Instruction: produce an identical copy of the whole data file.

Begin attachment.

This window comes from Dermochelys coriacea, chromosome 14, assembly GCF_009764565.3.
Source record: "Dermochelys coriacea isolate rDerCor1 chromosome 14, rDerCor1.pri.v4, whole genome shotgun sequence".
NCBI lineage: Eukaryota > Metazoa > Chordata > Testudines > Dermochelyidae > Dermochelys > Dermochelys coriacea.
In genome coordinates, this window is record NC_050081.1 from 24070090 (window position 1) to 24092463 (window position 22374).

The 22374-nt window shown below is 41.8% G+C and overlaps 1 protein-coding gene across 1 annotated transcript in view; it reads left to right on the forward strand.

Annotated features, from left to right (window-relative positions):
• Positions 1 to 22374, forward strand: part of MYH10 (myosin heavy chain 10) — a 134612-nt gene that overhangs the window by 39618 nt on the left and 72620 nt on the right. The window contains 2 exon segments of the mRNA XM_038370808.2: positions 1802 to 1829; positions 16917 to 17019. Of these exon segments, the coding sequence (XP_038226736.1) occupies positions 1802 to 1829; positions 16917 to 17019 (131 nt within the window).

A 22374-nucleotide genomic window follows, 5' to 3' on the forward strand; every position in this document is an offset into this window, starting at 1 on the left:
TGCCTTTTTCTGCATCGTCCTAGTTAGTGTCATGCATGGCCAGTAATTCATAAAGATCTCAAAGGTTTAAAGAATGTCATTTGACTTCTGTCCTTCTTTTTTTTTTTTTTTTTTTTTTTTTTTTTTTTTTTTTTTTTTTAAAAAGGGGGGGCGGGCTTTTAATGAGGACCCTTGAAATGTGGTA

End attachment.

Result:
This window comes from Dermochelys coriacea, chromosome 14, assembly GCF_009764565.3.
Source record: "Dermochelys coriacea isolate rDerCor1 chromosome 14, rDerCor1.pri.v4, whole genome shotgun sequence".
NCBI lineage: Eukaryota > Metazoa > Chordata > Testudines > Dermochelyidae > Dermochelys > Dermochelys coriacea.
In genome coordinates, this window is record NC_050081.1 from 24070090 (window position 1) to 24092463 (window position 22374).

The 22374-nt window shown below is 41.8% G+C and overlaps 1 protein-coding gene across 1 annotated transcript in view; it reads left to right on the forward strand.

Annotated features, from left to right (window-relative positions):
• Positions 1 to 22374, forward strand: part of MYH10 (myosin heavy chain 10) — a 134612-nt gene that overhangs the window by 39618 nt on the left and 72620 nt on the right. The window contains 2 exon segments of the mRNA XM_038370808.2: positions 1802 to 1829; positions 16917 to 17019. Of these exon segments, the coding sequence (XP_038226736.1) occupies positions 1802 to 1829; positions 16917 to 17019 (131 nt within the window).

A 22374-nucleotide genomic window follows, 5' to 3' on the forward strand; every position in this document is an offset into this window, starting at 1 on the left:
TGCCTTTTTCTGCATCGTCCTAGTTAGTGTCATGCATGGCCAGTAATTCATAAAGATCTCAAAGGTTTAAAGAATGTCATTTGACTTCTGTCCTTCTTTTTTTTTTTTTTTTTTTTTTTTTTTTTTTTTTTTTTTTTTTAAAAAGGGGGGGCGGGCTTTTAATGAGGACCCTTGAAATGTGGTA